Change Brings Change
by The Opportunity Agenda, Wed Feb 18, 2009 at 11:51:34 AM EST
One of the things I love most about New York City is the eclectic range of subway musicians playing or singing their heart out for a quarter here, a quarter there. I think this is why I've become so into Playing For Change. The project not only gives an impressive look at the directors ability to sync up street musicians from around the world. But, it also is a beautiful bridge to illustrate multi-culturalism, and how we're all in it together.
The project isn't completely new. Bill Moyers sat down with the producer, Mark Johnson, last October. The video was recently released on iTunes, and I can't stop watching it. You can watch it for free at Playingforchange.com.
The Playing for Change Foundation does a lot of work promoting the fundamental values found in the documentary, as well as providing support to music programs around the world. I've written about it before—and feel even stronger now—about how music is such a great example on the power of meta-messaging. At the start of the Stand By Me cover song that the musicians from around the world perform, the street guitarist in Santa Monica begins preaching, as street musicians do, on the value of community. And as the footage switches to musicians in New Orleans, San Paulo, Eastern Europe and South Africa, you begin to see the connectiveness they all share.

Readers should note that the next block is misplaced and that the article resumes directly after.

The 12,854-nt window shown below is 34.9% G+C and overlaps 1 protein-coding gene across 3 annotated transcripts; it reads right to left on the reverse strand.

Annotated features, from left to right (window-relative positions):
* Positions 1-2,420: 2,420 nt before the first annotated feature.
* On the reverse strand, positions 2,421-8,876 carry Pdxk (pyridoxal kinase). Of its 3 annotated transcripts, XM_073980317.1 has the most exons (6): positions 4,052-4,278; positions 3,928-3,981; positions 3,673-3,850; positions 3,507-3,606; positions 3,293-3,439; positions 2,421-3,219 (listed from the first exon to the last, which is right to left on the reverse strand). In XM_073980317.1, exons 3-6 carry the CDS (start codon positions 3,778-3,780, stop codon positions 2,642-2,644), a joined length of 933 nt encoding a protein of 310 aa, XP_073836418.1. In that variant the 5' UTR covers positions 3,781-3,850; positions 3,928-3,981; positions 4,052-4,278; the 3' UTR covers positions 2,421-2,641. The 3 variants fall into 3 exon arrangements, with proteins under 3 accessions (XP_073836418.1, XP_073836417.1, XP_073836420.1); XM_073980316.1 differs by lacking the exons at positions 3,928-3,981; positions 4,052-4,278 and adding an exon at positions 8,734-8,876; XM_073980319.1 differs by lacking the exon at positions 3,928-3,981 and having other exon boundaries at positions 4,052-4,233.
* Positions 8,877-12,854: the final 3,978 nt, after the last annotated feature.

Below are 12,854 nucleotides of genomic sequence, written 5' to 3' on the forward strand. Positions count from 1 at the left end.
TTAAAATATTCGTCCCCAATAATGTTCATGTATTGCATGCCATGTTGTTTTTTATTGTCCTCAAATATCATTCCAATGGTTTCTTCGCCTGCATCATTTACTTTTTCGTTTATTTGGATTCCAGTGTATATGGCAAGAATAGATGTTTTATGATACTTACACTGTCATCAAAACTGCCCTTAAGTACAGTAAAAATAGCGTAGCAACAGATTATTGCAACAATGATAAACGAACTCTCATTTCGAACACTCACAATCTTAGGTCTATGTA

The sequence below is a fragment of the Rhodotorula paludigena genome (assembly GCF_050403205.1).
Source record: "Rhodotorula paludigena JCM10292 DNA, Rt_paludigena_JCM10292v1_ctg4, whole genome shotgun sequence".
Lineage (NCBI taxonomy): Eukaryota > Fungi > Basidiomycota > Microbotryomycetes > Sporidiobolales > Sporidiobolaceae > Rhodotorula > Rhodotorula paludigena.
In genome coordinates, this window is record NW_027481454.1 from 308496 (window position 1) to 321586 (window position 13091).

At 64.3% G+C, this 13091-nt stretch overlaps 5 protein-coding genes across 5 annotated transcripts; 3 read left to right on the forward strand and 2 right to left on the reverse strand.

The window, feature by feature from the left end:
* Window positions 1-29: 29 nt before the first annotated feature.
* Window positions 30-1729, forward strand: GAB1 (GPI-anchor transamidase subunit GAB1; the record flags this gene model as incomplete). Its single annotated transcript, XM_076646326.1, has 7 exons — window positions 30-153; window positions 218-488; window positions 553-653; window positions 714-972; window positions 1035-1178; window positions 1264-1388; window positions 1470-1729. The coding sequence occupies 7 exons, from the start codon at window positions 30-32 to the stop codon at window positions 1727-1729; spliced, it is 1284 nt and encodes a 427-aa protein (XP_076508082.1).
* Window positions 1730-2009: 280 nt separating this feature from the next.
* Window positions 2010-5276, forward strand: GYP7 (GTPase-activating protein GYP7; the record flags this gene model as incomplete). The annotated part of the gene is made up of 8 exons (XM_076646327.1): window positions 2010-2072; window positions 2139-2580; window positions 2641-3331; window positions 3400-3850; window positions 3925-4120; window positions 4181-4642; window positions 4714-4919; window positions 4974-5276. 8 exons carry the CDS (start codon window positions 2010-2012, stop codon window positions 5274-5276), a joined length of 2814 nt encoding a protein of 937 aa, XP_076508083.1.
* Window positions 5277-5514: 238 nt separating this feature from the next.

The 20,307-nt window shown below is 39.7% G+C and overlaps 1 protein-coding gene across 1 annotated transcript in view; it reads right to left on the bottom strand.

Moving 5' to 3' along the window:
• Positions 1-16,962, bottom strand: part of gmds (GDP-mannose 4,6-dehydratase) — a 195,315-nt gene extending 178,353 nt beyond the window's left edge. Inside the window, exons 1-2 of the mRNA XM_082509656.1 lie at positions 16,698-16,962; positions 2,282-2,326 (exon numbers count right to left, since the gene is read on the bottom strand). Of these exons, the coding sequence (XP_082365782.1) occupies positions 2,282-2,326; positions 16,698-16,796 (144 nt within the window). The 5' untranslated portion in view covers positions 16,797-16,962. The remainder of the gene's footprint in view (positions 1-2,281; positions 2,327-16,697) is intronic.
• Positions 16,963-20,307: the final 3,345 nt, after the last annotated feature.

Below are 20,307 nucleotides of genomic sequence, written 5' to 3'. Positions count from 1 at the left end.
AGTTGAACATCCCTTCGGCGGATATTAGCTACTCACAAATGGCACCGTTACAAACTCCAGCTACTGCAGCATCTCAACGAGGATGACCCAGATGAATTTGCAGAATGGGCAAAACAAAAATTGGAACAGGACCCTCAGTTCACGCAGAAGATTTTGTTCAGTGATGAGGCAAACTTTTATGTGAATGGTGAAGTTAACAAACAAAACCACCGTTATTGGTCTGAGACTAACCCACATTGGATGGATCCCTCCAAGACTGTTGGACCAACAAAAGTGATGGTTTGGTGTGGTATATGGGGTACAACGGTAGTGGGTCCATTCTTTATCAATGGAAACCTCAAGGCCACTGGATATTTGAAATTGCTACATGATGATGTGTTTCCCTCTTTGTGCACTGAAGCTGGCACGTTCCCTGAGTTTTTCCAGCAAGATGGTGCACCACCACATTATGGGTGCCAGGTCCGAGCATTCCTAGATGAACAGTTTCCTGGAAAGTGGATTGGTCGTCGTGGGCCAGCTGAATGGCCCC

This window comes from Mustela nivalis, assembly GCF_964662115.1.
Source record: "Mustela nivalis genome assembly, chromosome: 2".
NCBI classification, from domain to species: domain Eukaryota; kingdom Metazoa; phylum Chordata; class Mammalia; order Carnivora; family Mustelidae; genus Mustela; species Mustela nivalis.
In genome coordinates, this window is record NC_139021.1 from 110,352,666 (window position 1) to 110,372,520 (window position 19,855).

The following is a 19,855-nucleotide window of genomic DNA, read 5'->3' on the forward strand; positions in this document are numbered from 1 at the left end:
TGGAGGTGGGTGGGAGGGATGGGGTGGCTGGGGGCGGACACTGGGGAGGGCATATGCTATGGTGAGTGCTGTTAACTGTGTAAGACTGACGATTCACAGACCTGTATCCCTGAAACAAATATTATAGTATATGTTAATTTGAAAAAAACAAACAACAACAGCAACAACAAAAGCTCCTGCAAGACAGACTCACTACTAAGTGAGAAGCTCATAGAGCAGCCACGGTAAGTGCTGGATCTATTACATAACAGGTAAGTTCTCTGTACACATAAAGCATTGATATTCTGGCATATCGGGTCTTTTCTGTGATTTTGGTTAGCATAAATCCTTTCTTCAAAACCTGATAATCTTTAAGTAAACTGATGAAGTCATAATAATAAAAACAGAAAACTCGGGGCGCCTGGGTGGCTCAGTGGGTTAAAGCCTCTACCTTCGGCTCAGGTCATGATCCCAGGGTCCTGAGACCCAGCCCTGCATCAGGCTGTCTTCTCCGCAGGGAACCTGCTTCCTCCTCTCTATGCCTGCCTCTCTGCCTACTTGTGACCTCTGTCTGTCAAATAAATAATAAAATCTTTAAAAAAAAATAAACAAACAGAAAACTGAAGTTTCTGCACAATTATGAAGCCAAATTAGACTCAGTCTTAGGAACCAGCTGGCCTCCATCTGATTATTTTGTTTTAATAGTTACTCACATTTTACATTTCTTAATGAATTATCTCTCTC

Music is truly a universal language. Take a hundred trained musicians from around the world, who all speak in different tongues, and give them Mozart's Requiem in D minor. The result is a thing that speaks a message more beautiful than most sentences ever put on a page. And when put in such a context as this, one can see how it tells a pretty remarkable story with only four chords.
In some ways, this mirrors what we often tell advocates when talking about leading with values and focusing on a narrative that helps build your own message. It's what comes before the words that often can resonate the most in a person's heart, moving them toward change. Perhaps, then, this is why music is such a part of any major cultural movement. It is, in a sense, the narrative being played out, the handful of values that trigger emotions and lead to a shift in a person's behavior and attitude.
So, next time you're waiting on a train, throw a little change in that guitar case and listen
for a few minutes. What values are speaking within your own heart? What change can you hear ringing out into the darkness of the tunnels?
Read more at The Opportunity Agenda's blog.